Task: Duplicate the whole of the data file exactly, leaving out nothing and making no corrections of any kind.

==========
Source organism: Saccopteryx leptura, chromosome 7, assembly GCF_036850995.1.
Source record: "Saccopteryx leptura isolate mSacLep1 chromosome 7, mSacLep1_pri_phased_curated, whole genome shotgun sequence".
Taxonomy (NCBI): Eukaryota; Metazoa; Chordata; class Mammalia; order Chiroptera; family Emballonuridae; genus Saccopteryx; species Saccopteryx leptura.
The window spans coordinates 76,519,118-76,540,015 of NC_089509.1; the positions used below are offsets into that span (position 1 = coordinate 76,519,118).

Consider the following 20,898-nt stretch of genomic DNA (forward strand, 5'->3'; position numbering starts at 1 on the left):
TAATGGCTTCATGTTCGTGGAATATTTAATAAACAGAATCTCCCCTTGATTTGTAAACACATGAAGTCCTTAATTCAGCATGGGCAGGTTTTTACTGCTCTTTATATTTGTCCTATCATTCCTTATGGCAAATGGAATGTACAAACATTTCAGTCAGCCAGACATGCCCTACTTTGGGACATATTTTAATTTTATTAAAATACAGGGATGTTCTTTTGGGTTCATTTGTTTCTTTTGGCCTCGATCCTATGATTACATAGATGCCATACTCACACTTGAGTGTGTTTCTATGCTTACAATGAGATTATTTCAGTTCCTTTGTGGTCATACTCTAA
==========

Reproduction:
Source organism: Saccopteryx leptura, chromosome 7, assembly GCF_036850995.1.
Source record: "Saccopteryx leptura isolate mSacLep1 chromosome 7, mSacLep1_pri_phased_curated, whole genome shotgun sequence".
Taxonomy (NCBI): Eukaryota; Metazoa; Chordata; class Mammalia; order Chiroptera; family Emballonuridae; genus Saccopteryx; species Saccopteryx leptura.
The window spans coordinates 76,519,118-76,540,015 of NC_089509.1; the positions used below are offsets into that span (position 1 = coordinate 76,519,118).

Consider the following 20,898-nt stretch of genomic DNA (forward strand, 5'->3'; position numbering starts at 1 on the left):
TAATGGCTTCATGTTCGTGGAATATTTAATAAACAGAATCTCCCCTTGATTTGTAAACACATGAAGTCCTTAATTCAGCATGGGCAGGTTTTTACTGCTCTTTATATTTGTCCTATCATTCCTTATGGCAAATGGAATGTACAAACATTTCAGTCAGCCAGACATGCCCTACTTTGGGACATATTTTAATTTTATTAAAATACAGGGATGTTCTTTTGGGTTCATTTGTTTCTTTTGGCCTCGATCCTATGATTACATAGATGCCATACTCACACTTGAGTGTGTTTCTATGCTTACAATGAGATTATTTCAGTTCCTTTGTGGTCATACTCTAA